First, the starter. I made my starter with plain flour and water in equal amounts. I fed it each day between 1/2 and 1/4 cup of each. I used filtered water, because I am not sure if our water has chlorine. That can kill your starter, and I didn't want to risk it. After a week, it looked like this:
This is soon after a feed. The top was bubbly and it smelled sour. (Sour enough that John asked, "What is that? Can I throw it away?" In the background you can see the cloth I use to cover the jar -- it's actually a flat-fold diaper. Since I use prefolds, those flat fold diapers have been doing all kinds of useful work for me -- they're a lot like cheesecloth, which is what was recommended.
I mixed together 1 1/2 cup starter, 1 1/2 cup flour, and 2 tablespoons olive oil, as recommended. The recipe said I might need to add water to get a "soft dough." But my dough looked like this:
It was not forming a ball, and it was not even reasonable to expect me to knead it. I kept adding more flour in little sprinkles as I stirred it with a wooden spoon, but if I'd had half a brain I probably would have just dumped in another half cup at least. It definitely needed it. Later I realized that the writer of the recipe dumps out the separated liquid at the top of her starter, though she says you don't have to do that. (Next time I will -- it made for a very sour taste, more than I wanted.) Obviously I had more liquid than she did, so I should have added more flour.
Here my two recipes conflicted. One wanted me to form the dough first and then let it rise, and the other said to rise first, and then form. Seeing as I wanted a rather complicated shape which would need some handling, rather than a flat crust, I should have formed first and then done the rise ... but of course I didn't. Mistake #2. I let it rise for about five hours before forming the knots. The last batch got a little more of a rise, because I left them for awhile after shaping and before baking, and they were better than the rest. Next time I am certainly shaping them first!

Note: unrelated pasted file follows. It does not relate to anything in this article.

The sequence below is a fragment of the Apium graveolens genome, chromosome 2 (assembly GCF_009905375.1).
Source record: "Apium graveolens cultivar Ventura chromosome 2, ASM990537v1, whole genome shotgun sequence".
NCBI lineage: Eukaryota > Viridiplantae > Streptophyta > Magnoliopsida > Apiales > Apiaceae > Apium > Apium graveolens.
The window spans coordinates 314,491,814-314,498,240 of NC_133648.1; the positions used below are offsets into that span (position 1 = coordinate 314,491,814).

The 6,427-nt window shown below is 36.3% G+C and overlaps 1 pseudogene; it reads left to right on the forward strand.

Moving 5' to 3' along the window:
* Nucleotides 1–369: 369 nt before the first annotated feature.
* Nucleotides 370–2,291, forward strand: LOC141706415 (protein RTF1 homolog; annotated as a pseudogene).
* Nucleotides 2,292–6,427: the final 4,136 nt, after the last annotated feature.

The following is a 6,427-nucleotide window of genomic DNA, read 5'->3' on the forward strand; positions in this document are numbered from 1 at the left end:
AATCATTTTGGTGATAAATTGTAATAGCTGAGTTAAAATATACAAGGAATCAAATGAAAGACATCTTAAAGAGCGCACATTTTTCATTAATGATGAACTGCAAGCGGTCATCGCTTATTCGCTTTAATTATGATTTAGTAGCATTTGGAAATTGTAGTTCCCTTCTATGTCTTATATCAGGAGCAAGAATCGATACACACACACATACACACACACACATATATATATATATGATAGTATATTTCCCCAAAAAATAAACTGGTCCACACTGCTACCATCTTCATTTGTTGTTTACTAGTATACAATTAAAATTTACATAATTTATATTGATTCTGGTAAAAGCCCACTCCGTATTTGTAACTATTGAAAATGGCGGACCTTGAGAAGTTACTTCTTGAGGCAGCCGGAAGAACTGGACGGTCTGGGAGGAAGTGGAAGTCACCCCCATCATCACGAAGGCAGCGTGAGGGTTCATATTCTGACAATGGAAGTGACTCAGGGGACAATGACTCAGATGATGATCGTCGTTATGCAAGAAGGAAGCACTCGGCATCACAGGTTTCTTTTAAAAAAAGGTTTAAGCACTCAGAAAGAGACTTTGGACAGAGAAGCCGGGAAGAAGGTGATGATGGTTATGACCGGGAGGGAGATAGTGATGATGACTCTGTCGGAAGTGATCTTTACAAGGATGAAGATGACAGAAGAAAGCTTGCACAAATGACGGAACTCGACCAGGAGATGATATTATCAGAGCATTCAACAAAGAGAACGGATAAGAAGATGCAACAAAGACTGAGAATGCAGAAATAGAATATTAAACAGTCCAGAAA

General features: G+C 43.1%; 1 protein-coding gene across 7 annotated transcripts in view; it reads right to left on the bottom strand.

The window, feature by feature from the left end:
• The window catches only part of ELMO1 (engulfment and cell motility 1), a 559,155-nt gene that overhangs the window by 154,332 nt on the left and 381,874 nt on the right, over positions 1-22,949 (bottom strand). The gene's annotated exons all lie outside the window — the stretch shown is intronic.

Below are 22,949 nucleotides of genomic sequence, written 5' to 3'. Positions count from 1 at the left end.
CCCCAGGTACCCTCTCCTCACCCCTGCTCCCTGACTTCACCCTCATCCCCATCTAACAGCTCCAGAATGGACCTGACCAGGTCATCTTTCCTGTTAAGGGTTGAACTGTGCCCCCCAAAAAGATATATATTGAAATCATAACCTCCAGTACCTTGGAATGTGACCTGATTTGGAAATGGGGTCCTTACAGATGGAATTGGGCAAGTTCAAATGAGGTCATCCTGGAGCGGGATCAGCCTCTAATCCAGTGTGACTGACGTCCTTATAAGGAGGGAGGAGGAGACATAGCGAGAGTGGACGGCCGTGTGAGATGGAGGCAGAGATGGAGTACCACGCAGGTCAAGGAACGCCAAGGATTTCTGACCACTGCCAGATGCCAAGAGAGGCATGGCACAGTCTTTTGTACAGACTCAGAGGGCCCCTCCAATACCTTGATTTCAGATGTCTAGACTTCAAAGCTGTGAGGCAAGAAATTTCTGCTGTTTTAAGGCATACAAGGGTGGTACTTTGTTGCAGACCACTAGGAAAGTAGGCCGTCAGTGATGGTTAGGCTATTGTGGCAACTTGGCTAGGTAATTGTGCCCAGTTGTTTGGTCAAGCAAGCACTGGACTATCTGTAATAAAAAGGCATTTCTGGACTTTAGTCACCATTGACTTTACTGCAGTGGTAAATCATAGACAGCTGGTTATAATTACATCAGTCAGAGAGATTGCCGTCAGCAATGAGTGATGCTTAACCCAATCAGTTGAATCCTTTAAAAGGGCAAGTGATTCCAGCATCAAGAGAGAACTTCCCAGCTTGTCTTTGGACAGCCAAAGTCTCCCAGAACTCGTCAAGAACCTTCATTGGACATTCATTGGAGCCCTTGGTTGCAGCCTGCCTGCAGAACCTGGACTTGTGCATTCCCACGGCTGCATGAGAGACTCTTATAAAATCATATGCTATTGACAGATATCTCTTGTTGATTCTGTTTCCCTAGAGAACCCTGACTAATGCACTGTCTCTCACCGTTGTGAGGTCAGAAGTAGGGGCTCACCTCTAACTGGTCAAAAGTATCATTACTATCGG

Once the dough had risen, I got ready to shape the knots. The dough had not come close to doubling in size. I suspect my starter wasn't really ready. Maybe I should have let it rise longer, too. After all, sourdough needs to rise much longer than yeast dough.
As I tried to shape the knots, I discovered that the dough was much too wet to shape into anything. I had read that sourdough turns out better when it's wetter, but this was just ridiculous. My second batch didn't get shaped at all -- I just did blobs like drop cookies. My third batch, I added a lot more flour, and these were the ones that turned out the best.
This is the shape you're going for:
Just stretch out a rope of dough and tie it (as best you can) into a knot. The first time I made these, I was rolling out a little "dough snake," but really, dough is stretchable, so you can just take a little blob and stretch it out. Remember that the finished product will be bigger than what you're shaping -- so think small.
The first batch got baked for 15 minutes at 450 degrees. Then the fire alarm went off and John came over to wave a towel at it. The second time he had to do it, he asked me to please stop whatever I was doing. So the next batch was baked at 350, but for much too long, and they were pretty well ruined. They were like little rocks. The third batch got 350 degrees for 15 minutes and were the best off. So that is the time and temperature I recommend.
The insides of the first batch, I thought at first weren't done, because they were so dense. I thought that was doughiness -- but it was really just failure-to-rise.
They tasted good though!
Last step: put knots in a bowl with a drizzle of olive oil and garlic salt (or chopped garlic and coarse salt). Toss them around to coat.
Here are the directions I would recommend following.
Bake at 350 degrees for 15 minutes, or until light brown.
Cool enough to handle, then roll in olive oil and garlic salt (or crushed garlic and coarse salt). They're best while they're still warm.